Look at what Alan Partridge did for us... Norwich’s message to people of Grimsby upset by new movie

Alan Partridge on the red carpet in Norwich and a scene from Grimsby. Photo: PA

Alan Partridge on the red carpet in Norwich and a scene from Grimsby. Photo: PA - Credit: Archant

Sacha Baron Cohen, the creator of Ali G and Borat and no stranger to controversy, is at it again. His latest film Grimsby has angered some for what they see as a disparaging depiction of the Lincolnshire town.

Nobby (Sacha Baron Cohen and Sebastian (Mark Strong) in Grimsby. Photo: PA

Nobby (Sacha Baron Cohen and Sebastian (Mark Strong) in Grimsby. Photo: PA - Credit: PA

The movie sees Cohen play a dim-witted football hooligan and father-of-nine Norman 'Nobby' Butcher helping his secret service agent brother Sebastian (Mark Strong) thwart a sinister plot. The film, much of which is shot in Essex, has been branded 'slanderous', 'insulting' and 'unfair' by some Grimbarians.

For many in Norwich, this may sound familiar. Amid the rise to fame of Alan Partridge, the fictional Norwich DJ created by Steve Coogan, there was some initial irritation in some quarters at the way Norfolk seemed to be the butt of so much of the humour.

But it did not take long for the city to take Partridge to its hearts, and all was certainly forgiven by 2013 when the fictional DJ said he wanted to put Norwich 'on the map' by holding the world premiere for his new film Alpha Papa in the city following a social media campaign.

Red carpet fever hit the city in July 2013 as huge crowds flocked to Anglia Square for the grand premiere of film – some of which was shot in the county.

Film premiere of Alan Partridge: Alpha Papa at Hollywood Cinema, Anglia Square, Norwich. Photo: Stev

Film premiere of Alan Partridge: Alpha Papa at Hollywood Cinema, Anglia Square, Norwich. Photo: Steve Adams

Brenda Arthur, Norwich's lord mayor, who was city council leader at the time, said: 'Some people in the first instance railed against what Alan Partridge was saying but I think subsequently, and particularly given the premiere was here, people have come to realise it was all done with affection. I think there were walks afterwards that gave the economy a bit of a boost. I think you have to try and make the best of it. It isn't all negative.'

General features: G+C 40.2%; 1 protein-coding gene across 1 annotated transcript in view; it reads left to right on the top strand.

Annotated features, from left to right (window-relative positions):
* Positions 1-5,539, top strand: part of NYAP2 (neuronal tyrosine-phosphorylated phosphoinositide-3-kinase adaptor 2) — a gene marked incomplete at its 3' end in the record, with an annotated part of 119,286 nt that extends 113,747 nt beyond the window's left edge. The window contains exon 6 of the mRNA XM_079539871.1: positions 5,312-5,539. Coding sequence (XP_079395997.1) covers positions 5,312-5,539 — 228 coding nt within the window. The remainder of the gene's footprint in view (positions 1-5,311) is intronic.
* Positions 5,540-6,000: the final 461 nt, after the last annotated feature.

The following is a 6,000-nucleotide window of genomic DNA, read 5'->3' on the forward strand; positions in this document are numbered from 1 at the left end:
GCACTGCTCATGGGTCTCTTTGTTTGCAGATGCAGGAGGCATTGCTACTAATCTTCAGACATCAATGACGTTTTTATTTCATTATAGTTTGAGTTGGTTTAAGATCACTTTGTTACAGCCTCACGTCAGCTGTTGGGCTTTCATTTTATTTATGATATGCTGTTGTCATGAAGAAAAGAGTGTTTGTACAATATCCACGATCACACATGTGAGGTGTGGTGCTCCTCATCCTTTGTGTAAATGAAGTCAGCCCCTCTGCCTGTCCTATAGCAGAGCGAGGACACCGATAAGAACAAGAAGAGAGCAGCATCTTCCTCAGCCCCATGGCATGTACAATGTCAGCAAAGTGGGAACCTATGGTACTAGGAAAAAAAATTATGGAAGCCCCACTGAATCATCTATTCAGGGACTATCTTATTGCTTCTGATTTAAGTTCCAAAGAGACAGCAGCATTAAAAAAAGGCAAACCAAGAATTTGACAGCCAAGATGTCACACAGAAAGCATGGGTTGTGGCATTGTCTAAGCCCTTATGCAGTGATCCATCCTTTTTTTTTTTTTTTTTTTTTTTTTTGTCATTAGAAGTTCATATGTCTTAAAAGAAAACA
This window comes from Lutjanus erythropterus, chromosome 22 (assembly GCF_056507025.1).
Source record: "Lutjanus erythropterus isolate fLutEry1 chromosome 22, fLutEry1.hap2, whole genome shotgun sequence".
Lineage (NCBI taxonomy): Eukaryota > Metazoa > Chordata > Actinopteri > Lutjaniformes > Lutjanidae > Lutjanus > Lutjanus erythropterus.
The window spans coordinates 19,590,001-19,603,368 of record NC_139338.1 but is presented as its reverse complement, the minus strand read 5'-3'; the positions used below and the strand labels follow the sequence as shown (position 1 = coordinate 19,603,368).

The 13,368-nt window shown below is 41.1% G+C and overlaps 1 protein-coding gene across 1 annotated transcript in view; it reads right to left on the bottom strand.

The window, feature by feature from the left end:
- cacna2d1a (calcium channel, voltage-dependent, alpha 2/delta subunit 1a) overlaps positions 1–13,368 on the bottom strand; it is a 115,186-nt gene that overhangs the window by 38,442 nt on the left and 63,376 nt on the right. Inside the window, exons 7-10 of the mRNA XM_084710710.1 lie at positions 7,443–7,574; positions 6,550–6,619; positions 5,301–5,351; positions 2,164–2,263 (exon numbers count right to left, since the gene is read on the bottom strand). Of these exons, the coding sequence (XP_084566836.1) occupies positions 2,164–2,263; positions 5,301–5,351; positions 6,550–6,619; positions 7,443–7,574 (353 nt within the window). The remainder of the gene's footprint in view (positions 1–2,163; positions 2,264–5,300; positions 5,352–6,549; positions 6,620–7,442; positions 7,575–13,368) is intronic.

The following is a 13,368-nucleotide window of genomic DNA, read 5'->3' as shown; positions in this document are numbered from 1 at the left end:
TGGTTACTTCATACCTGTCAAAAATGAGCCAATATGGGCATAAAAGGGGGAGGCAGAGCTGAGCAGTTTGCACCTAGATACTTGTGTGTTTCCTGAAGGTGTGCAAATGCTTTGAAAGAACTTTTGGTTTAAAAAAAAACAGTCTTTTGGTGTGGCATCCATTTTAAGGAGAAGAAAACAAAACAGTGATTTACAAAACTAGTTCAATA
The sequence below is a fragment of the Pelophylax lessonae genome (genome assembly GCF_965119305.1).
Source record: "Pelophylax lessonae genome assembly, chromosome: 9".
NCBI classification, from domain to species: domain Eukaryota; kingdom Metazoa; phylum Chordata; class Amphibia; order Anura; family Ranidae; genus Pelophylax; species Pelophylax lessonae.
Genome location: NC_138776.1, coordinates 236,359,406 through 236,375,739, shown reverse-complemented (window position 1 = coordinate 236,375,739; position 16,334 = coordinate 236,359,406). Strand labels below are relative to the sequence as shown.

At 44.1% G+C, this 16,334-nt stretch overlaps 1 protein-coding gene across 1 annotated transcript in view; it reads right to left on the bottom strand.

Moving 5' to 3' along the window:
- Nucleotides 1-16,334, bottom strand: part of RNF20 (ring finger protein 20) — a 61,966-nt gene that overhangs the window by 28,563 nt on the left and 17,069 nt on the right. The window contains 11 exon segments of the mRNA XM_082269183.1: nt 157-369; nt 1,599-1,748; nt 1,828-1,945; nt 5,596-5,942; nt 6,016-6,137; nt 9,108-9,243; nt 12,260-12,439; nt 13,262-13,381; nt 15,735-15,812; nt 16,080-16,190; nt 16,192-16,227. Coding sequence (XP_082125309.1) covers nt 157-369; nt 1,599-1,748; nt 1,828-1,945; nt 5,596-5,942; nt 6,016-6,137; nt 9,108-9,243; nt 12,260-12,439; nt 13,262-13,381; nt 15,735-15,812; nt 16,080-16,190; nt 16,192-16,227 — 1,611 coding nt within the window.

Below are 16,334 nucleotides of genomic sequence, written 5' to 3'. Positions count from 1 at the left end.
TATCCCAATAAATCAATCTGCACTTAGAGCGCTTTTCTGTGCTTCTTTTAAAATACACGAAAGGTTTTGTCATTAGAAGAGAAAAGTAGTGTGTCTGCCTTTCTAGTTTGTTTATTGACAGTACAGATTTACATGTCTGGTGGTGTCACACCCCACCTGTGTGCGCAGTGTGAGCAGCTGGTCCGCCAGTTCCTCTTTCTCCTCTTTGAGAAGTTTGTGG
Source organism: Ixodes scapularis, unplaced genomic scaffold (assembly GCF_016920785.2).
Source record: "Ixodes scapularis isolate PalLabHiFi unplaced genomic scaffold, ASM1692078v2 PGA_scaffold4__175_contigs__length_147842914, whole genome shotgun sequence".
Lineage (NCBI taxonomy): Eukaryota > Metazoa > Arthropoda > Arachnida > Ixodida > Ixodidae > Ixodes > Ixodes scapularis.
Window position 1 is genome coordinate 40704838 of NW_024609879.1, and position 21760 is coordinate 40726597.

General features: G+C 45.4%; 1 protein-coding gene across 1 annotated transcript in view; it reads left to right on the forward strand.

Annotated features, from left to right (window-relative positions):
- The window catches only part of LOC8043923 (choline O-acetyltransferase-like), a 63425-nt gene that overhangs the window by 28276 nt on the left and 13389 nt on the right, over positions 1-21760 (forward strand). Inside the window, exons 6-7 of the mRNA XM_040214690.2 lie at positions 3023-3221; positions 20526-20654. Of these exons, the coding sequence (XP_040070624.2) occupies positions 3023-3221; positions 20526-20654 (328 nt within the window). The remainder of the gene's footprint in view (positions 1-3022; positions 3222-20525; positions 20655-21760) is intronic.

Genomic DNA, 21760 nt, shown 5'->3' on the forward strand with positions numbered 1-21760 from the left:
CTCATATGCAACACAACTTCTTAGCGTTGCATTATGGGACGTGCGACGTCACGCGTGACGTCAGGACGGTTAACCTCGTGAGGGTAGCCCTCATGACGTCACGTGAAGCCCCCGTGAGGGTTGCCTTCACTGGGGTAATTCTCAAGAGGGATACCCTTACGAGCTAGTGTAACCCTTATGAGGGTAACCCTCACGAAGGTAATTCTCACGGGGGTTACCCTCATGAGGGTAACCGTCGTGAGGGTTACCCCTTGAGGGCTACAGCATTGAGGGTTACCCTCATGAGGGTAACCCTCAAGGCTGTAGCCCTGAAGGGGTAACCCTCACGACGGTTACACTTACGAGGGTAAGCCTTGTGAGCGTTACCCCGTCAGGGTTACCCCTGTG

Rafiq Turnbull, who, together with Rob Wilkes, set up a successful social media campaign to get the Partridge premiere in Norwich, said: 'Any publicity is good publicity.'

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Michelle Lalor, editor of the Grimsby Telegraph, said that while the film might have put the area in a bad light, there was much to be proud about.

'There is a Nobby, well quite a few of them, in every town and city in Britain and we all know that,' she said.

'The proud people of Great Grimsby are happy to say that none of the film was actually shot in Grimsby, but in Essex. Here we have many good people doing great things for our communities. As far as we are concerned, no publicity is bad publicity – and how many towns see their name emblazoned in lights in Leicester Square?'

Do you think the Alan Partridge film was good for Norwich? You can leave your comments below.

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